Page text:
Shout Factory's upcoming release of a 24-disc complete series DVD set of the awesome four season 116 episode '60s drama "Route 66" reinforces Shout's role as classic television's savior. This release also shows that the range of Shout's catalog extends well beyond some of the best sitcoms ever and childhood favorite cartoon series.
Shout deserves a further shout out for its clever promotion of offering 66 cent shipping on the "Route 66" set.
Before discussing the "Route 66" series, I would like to share a memory of that historic highway. A friend who I visited in St. Louis insisted that I try a Ted Drewes concrete at that small chain's Route 66 location.
Ted Drewes frozen custard stand is very typical of the Americana mom-and-pop businesses for which Route 66 is known. A concrete, which is a mix of the best frozen custard that I have ever eaten and one of numerous mix-ins, ekes out ooey gooey butter cookies as my favorite St. Louis treat.
"Route 66" the series would be memorable enough if its noteworthy (no pun intended) elements only consisted of its jazzy Nelson Riddle-composed theme song and of centering around two young men on a Kerouacesque adventure to simultaneously discover America and themselves.
The show goes beyond being a great piece of art to present highly literate and compelling stories that depict the plight of the oppressed and disenfranchised. This includes veterans who were injured in combat, wage slaves, and women who lacked the options and legal protections that they later earned.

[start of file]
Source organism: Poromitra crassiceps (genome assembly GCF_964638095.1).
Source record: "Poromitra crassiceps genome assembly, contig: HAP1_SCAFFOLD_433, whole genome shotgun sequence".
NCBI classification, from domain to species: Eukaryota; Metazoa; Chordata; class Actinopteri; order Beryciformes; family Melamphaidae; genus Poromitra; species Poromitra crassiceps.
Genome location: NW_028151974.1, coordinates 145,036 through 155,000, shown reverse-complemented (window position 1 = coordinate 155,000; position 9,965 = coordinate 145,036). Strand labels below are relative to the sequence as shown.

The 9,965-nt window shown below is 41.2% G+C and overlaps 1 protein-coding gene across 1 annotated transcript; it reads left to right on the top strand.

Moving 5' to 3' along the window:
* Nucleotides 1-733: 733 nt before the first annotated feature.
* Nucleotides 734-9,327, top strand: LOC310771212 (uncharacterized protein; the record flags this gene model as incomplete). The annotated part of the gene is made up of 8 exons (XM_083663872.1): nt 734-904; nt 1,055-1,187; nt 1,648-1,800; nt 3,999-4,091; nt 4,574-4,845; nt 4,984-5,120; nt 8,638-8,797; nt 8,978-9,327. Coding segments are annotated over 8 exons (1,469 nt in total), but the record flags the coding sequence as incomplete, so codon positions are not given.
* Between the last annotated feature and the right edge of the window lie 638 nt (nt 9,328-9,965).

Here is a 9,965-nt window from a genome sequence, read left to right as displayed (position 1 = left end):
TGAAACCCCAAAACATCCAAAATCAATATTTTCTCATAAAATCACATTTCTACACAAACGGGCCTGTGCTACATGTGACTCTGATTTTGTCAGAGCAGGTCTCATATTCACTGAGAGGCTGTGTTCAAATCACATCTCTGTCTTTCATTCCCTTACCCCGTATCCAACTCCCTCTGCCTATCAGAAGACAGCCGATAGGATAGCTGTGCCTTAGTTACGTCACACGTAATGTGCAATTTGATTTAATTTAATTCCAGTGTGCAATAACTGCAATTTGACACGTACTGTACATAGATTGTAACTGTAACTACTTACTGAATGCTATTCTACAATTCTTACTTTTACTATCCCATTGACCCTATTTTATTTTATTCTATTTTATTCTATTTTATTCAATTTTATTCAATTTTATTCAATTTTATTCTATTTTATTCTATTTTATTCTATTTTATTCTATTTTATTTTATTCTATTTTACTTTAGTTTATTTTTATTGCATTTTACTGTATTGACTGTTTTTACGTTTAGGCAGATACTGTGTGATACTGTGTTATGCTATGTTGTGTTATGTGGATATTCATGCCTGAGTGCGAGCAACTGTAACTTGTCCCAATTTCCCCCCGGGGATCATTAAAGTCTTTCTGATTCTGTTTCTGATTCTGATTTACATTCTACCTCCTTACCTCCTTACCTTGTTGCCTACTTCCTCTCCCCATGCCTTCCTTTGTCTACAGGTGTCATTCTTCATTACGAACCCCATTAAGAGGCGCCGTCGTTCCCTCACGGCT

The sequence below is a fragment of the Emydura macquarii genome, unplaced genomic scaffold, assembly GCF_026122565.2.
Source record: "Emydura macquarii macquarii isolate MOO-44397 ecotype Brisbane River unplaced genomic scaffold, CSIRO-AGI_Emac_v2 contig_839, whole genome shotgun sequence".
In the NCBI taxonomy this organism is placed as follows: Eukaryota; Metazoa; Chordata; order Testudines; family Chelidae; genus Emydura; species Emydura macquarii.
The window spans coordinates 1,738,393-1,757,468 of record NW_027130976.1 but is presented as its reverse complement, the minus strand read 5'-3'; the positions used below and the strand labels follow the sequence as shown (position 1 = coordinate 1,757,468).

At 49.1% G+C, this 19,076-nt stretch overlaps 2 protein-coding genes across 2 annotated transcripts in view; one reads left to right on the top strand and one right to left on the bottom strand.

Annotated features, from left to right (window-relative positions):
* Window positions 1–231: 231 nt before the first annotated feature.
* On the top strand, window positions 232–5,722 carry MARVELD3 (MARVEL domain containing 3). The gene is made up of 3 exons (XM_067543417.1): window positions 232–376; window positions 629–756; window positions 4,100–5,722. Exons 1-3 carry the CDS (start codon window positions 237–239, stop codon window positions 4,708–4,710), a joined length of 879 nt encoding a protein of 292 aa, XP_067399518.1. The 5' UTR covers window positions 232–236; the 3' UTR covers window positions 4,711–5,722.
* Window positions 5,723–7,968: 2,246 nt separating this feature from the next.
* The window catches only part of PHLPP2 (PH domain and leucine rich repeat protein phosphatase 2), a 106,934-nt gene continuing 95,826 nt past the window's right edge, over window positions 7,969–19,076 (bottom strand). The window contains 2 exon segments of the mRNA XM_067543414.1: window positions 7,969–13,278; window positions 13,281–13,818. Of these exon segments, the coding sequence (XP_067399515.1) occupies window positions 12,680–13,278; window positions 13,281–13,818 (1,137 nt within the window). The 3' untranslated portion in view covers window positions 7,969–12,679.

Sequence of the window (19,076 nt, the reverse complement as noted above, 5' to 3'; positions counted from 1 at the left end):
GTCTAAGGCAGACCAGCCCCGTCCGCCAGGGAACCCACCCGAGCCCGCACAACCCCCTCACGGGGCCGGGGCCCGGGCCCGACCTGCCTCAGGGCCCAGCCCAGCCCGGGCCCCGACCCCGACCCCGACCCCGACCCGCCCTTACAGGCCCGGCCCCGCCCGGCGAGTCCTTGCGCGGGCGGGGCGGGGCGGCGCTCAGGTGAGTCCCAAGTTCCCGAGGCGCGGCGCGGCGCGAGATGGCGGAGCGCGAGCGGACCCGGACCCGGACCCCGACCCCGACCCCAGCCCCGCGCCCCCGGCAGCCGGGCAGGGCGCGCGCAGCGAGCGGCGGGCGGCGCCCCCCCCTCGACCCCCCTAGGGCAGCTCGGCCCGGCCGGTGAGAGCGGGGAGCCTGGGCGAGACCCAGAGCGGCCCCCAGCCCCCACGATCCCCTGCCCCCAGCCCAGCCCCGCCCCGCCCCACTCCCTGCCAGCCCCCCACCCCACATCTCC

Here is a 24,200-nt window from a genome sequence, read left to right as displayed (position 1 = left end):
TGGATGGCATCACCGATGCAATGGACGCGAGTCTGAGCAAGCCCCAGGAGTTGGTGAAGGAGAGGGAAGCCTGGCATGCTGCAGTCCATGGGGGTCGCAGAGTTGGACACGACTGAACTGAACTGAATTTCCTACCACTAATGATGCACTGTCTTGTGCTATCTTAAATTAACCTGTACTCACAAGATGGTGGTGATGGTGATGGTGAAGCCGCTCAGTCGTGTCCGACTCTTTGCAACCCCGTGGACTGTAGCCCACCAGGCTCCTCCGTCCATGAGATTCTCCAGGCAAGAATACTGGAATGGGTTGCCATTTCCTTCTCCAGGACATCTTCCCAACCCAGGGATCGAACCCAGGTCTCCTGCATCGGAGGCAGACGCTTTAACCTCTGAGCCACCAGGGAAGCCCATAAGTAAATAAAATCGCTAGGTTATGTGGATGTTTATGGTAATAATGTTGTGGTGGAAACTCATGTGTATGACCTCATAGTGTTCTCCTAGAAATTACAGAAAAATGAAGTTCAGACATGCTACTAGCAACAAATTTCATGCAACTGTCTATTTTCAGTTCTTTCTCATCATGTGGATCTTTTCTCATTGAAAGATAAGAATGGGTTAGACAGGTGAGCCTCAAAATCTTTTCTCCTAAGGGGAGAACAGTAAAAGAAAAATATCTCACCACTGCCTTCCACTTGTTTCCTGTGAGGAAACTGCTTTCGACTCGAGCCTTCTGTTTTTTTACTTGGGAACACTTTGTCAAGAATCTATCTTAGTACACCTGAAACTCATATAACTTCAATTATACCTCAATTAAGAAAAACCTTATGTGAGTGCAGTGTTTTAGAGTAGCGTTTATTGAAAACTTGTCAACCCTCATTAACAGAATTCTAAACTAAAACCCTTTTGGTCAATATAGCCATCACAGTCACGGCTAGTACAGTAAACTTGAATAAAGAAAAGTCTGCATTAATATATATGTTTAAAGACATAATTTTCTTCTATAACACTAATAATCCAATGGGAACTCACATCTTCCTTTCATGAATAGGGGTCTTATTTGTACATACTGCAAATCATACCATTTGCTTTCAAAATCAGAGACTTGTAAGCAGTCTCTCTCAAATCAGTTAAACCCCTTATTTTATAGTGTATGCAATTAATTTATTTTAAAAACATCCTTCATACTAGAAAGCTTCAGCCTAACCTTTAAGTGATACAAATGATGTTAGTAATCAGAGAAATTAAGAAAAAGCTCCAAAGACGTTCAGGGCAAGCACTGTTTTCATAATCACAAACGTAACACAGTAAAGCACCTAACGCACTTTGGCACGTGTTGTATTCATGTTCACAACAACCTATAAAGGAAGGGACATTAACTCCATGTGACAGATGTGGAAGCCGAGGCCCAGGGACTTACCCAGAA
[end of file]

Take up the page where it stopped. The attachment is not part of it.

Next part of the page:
"Route 66" additionally helped sell scads o' Corvettes by prominently featuring that car 20 years before Kitt bossed The Hoff around.
The wonderful extras in the "Route 66" DVD set includes a special feature that reflects the car's role by celebrating Corvettes. An included 1990 Paley Fest panel is also worth a look.
"Route 66" is particularly special to me because it shares many characteristics with the early 90s scifi classic "Quantum Leap." On the surface, both series had highly addictive instrumental theme songs (and the "Quantum Leap" theme just got stuck in my head) and two well-cast male leads who play characters who share wonderful bromances despite vastly different backgrounds and outlooks on life.
"Route 66's" Tod and Buzz generally stumbled into a bad situation or witnessed an injustice that they felt needed correction; "Leap" took things a bit further by having Sam face being trapped in the past if he did not meet the deadline for putting "right what once went wrong." (Yes, remembering that phrase triggered the theme song anew.)
"Leap," like "Route 66" also tackled social issues, but in a more lighthearted manner. Racial prejudice and the challenges that divorced women face are two of numerous examples.
A friend's comment illustrates another similarity between these exceptional series. He told me that he liked "Quantum Leap" because it did not just have its characters sitting around the Regal Beagle week after week.
That comment relates to the terrific semi-anthology method of storytelling that was common in '60s dramas and that continues today in a modified format in the horror series "Supernatural," which has a larger number of regular characters than a traditional semi-anthology.
This format has one or two primary characters travel about and interact with characters who they meet. This one-shot-deal also facilitates bringing in talented and highly-regarded actors without a cheesy "special guest star" element.
The almost endless list of luminaries who appeared on "Route 66" includes Buster Keaton, Robert Redford, Boris Karloff, Peter Lorre, and even Ronny "Opie" Howard.
In the interest of full disclosure, I confess that cheesy "Quantum Leap" episode that had both the "evil leaper" and "special guest star" Neil Patrick Harris as a despicable frat boy is one of my favorites.
The bottom line is that they truly do not make them like "Route 66" any more and very few shows share that series' cultural impact.
I encourage anyone with thoughts or questions regarding "Route 66" to email me.